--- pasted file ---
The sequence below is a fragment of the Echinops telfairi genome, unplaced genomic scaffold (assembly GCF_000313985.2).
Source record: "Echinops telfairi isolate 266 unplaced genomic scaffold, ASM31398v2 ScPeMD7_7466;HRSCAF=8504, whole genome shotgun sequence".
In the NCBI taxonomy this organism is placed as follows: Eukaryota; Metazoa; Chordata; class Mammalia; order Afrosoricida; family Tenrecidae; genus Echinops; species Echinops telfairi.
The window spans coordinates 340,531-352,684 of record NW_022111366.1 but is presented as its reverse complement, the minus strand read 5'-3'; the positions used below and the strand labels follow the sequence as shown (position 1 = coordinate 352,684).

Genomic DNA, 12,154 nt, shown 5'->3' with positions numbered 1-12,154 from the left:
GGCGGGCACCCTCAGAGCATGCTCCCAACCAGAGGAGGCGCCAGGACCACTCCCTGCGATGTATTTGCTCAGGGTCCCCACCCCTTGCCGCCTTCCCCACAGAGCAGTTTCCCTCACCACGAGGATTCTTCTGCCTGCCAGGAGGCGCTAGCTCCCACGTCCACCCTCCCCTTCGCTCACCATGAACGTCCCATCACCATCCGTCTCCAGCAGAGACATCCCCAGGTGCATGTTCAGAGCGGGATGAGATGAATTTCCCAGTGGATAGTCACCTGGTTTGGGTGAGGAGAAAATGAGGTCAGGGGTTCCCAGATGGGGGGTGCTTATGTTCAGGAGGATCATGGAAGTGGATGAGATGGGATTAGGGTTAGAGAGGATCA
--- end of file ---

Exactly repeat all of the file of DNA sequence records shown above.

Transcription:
The sequence below is a fragment of the Echinops telfairi genome, unplaced genomic scaffold (assembly GCF_000313985.2).
Source record: "Echinops telfairi isolate 266 unplaced genomic scaffold, ASM31398v2 ScPeMD7_7466;HRSCAF=8504, whole genome shotgun sequence".
In the NCBI taxonomy this organism is placed as follows: Eukaryota; Metazoa; Chordata; class Mammalia; order Afrosoricida; family Tenrecidae; genus Echinops; species Echinops telfairi.
The window spans coordinates 340,531-352,684 of record NW_022111366.1 but is presented as its reverse complement, the minus strand read 5'-3'; the positions used below and the strand labels follow the sequence as shown (position 1 = coordinate 352,684).

Genomic DNA, 12,154 nt, shown 5'->3' with positions numbered 1-12,154 from the left:
GGCGGGCACCCTCAGAGCATGCTCCCAACCAGAGGAGGCGCCAGGACCACTCCCTGCGATGTATTTGCTCAGGGTCCCCACCCCTTGCCGCCTTCCCCACAGAGCAGTTTCCCTCACCACGAGGATTCTTCTGCCTGCCAGGAGGCGCTAGCTCCCACGTCCACCCTCCCCTTCGCTCACCATGAACGTCCCATCACCATCCGTCTCCAGCAGAGACATCCCCAGGTGCATGTTCAGAGCGGGATGAGATGAATTTCCCAGTGGATAGTCACCTGGTTTGGGTGAGGAGAAAATGAGGTCAGGGGTTCCCAGATGGGGGGTGCTTATGTTCAGGAGGATCATGGAAGTGGATGAGATGGGATTAGGGTTAGAGAGGATCA